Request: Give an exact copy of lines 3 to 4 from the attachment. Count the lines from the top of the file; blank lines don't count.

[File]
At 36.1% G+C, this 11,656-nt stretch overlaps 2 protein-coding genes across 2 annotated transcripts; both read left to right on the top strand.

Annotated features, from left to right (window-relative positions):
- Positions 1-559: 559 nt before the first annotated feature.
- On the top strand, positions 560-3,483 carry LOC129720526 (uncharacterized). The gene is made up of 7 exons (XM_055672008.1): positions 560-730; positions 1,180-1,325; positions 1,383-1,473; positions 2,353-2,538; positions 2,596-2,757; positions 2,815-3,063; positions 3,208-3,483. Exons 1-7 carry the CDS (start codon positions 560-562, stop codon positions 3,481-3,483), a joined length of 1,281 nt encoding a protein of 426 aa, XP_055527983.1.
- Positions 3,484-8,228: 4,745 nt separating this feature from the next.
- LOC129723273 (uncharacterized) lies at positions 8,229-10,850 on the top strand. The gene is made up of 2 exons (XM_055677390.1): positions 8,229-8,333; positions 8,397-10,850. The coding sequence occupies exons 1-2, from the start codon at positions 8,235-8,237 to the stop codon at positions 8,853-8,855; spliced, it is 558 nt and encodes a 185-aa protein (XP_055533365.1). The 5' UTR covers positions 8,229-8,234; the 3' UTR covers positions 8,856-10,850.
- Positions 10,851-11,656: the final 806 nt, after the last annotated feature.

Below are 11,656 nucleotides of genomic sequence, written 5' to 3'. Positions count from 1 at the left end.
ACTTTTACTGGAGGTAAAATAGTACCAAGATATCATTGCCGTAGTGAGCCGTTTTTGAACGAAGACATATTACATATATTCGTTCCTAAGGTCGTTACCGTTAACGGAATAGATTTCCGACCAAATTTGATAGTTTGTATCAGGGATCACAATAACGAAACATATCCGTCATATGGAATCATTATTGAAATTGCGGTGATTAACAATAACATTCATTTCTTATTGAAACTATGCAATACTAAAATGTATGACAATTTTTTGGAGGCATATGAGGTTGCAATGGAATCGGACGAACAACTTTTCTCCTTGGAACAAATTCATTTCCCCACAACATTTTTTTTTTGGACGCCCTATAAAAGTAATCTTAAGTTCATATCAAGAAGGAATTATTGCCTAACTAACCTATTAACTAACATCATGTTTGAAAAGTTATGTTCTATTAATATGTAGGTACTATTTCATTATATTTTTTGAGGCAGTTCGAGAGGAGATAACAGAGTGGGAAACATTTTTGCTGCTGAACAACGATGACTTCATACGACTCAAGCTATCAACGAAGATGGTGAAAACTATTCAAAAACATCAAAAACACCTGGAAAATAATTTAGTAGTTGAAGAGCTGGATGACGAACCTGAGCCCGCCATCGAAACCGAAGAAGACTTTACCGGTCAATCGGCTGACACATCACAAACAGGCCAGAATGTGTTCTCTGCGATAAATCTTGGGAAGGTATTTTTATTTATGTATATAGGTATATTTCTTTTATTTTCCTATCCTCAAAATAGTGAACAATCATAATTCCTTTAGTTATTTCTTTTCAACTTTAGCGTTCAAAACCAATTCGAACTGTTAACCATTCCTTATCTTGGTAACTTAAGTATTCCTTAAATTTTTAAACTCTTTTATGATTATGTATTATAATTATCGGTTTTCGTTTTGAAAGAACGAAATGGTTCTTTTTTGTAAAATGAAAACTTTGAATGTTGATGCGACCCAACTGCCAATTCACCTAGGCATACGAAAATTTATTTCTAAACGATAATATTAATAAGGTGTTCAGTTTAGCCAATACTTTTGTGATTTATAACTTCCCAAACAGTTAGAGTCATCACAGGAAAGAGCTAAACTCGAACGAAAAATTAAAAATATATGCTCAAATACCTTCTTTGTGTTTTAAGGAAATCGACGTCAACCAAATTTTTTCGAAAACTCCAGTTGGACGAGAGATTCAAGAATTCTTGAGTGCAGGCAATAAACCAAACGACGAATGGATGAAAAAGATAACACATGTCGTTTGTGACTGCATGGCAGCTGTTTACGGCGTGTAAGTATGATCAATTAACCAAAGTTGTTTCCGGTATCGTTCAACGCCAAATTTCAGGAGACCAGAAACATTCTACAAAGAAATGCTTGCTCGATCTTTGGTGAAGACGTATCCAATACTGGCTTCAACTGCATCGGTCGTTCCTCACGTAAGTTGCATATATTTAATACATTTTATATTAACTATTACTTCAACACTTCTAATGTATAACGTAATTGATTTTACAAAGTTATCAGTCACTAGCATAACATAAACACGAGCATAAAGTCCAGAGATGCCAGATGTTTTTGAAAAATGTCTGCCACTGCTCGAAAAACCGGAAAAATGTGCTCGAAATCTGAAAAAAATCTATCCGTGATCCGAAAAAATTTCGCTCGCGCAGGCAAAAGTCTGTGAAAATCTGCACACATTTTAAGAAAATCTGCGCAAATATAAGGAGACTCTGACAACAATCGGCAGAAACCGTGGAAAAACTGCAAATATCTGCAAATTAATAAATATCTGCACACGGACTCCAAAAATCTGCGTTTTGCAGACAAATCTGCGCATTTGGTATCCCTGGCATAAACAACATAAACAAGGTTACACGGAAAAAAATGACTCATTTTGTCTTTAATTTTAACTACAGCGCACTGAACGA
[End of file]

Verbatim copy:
- Positions 1-559: 559 nt before the first annotated feature.
- On the top strand, positions 560-3,483 carry LOC129720526 (uncharacterized). The gene is made up of 7 exons (XM_055672008.1): positions 560-730; positions 1,180-1,325; positions 1,383-1,473; positions 2,353-2,538; positions 2,596-2,757; positions 2,815-3,063; positions 3,208-3,483. Exons 1-7 carry the CDS (start codon positions 560-562, stop codon positions 3,481-3,483), a joined length of 1,281 nt encoding a protein of 426 aa, XP_055527983.1.